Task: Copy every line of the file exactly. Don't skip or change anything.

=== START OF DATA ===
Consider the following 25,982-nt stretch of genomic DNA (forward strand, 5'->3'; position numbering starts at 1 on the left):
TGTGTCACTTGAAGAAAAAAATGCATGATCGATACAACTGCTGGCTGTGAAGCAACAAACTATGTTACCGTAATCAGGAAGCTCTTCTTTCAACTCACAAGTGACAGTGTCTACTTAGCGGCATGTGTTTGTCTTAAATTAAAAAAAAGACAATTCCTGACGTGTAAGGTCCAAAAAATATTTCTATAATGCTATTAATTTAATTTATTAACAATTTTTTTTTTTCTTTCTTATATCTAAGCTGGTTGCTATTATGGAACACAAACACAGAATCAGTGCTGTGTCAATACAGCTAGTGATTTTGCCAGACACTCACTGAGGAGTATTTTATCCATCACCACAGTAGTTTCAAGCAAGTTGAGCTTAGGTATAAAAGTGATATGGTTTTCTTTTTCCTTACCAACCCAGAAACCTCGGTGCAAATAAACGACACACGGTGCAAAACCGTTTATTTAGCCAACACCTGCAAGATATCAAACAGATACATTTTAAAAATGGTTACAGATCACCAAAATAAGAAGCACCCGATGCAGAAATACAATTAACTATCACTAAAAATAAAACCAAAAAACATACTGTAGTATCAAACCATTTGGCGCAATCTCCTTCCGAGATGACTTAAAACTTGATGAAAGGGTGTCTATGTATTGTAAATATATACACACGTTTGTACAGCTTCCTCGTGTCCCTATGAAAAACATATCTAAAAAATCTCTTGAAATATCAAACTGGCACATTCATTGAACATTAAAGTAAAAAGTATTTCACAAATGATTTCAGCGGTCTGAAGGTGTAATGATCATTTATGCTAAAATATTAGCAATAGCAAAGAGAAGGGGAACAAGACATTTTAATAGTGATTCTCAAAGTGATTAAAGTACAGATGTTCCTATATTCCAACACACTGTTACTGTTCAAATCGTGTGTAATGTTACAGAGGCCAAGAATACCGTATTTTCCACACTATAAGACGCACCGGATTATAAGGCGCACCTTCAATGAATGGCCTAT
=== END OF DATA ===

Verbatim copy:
Consider the following 25,982-nt stretch of genomic DNA (forward strand, 5'->3'; position numbering starts at 1 on the left):
TGTGTCACTTGAAGAAAAAAATGCATGATCGATACAACTGCTGGCTGTGAAGCAACAAACTATGTTACCGTAATCAGGAAGCTCTTCTTTCAACTCACAAGTGACAGTGTCTACTTAGCGGCATGTGTTTGTCTTAAATTAAAAAAAAGACAATTCCTGACGTGTAAGGTCCAAAAAATATTTCTATAATGCTATTAATTTAATTTATTAACAATTTTTTTTTTTCTTTCTTATATCTAAGCTGGTTGCTATTATGGAACACAAACACAGAATCAGTGCTGTGTCAATACAGCTAGTGATTTTGCCAGACACTCACTGAGGAGTATTTTATCCATCACCACAGTAGTTTCAAGCAAGTTGAGCTTAGGTATAAAAGTGATATGGTTTTCTTTTTCCTTACCAACCCAGAAACCTCGGTGCAAATAAACGACACACGGTGCAAAACCGTTTATTTAGCCAACACCTGCAAGATATCAAACAGATACATTTTAAAAATGGTTACAGATCACCAAAATAAGAAGCACCCGATGCAGAAATACAATTAACTATCACTAAAAATAAAACCAAAAAACATACTGTAGTATCAAACCATTTGGCGCAATCTCCTTCCGAGATGACTTAAAACTTGATGAAAGGGTGTCTATGTATTGTAAATATATACACACGTTTGTACAGCTTCCTCGTGTCCCTATGAAAAACATATCTAAAAAATCTCTTGAAATATCAAACTGGCACATTCATTGAACATTAAAGTAAAAAGTATTTCACAAATGATTTCAGCGGTCTGAAGGTGTAATGATCATTTATGCTAAAATATTAGCAATAGCAAAGAGAAGGGGAACAAGACATTTTAATAGTGATTCTCAAAGTGATTAAAGTACAGATGTTCCTATATTCCAACACACTGTTACTGTTCAAATCGTGTGTAATGTTACAGAGGCCAAGAATACCGTATTTTCCACACTATAAGACGCACCGGATTATAAGGCGCACCTTCAATGAATGGCCTAT